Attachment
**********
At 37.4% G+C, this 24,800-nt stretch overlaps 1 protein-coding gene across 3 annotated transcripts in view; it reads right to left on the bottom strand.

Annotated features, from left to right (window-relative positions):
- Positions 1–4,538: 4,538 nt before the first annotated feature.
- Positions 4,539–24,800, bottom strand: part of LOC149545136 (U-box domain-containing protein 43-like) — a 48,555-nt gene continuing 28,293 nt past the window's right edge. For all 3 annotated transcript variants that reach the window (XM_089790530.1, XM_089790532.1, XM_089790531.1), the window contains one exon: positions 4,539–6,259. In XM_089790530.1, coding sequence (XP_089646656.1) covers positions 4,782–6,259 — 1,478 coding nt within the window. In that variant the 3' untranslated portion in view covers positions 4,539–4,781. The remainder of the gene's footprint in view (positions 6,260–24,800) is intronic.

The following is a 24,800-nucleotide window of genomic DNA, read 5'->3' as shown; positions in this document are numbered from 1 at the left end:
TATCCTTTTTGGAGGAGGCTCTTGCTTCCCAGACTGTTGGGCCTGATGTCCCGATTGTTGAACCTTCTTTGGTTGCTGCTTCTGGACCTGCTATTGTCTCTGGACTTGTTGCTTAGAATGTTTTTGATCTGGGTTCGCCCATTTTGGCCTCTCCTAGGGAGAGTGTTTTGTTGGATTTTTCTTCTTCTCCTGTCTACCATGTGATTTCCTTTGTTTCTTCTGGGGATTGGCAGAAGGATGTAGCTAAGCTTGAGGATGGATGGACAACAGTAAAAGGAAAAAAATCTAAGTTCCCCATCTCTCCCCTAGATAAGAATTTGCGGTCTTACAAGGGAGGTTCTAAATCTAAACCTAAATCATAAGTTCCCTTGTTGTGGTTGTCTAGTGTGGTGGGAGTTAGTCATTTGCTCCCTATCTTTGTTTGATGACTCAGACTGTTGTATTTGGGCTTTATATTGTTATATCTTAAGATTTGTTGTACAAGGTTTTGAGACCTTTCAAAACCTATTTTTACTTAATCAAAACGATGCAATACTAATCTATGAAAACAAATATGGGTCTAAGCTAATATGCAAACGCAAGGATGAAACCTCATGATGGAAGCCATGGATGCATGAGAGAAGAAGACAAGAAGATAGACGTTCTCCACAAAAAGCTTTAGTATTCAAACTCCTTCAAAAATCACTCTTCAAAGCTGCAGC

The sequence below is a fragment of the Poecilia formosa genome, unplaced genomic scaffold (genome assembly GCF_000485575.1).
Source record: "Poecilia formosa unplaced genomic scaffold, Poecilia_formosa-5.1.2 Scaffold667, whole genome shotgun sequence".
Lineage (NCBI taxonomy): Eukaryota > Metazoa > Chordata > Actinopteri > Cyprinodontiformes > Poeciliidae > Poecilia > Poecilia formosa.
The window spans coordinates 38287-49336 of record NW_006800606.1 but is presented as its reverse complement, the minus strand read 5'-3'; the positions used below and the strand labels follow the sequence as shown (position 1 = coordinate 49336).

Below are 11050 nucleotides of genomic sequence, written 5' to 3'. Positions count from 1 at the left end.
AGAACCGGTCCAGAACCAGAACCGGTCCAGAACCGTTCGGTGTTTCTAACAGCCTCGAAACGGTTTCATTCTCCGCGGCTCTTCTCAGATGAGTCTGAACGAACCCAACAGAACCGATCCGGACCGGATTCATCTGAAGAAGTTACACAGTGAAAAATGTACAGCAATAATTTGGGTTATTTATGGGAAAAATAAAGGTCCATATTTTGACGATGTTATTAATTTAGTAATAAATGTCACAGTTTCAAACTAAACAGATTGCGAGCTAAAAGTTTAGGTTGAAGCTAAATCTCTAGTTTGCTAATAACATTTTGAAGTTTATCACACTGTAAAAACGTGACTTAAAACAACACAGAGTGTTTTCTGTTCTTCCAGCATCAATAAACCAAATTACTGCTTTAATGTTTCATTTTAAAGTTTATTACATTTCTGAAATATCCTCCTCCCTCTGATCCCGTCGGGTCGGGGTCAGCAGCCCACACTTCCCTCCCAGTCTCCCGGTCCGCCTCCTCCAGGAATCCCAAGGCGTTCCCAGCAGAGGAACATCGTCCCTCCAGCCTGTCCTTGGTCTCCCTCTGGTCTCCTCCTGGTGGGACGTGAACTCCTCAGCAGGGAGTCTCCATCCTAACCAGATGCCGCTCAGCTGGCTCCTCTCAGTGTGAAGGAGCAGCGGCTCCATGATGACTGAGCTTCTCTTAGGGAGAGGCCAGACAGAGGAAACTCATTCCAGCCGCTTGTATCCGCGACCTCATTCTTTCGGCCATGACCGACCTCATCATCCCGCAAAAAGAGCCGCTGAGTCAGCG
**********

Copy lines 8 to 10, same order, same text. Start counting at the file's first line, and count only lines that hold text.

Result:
Source record: "Poecilia formosa unplaced genomic scaffold, Poecilia_formosa-5.1.2 Scaffold667, whole genome shotgun sequence".
Lineage (NCBI taxonomy): Eukaryota > Metazoa > Chordata > Actinopteri > Cyprinodontiformes > Poeciliidae > Poecilia > Poecilia formosa.
The window spans coordinates 38287-49336 of record NW_006800606.1 but is presented as its reverse complement, the minus strand read 5'-3'; the positions used below and the strand labels follow the sequence as shown (position 1 = coordinate 49336).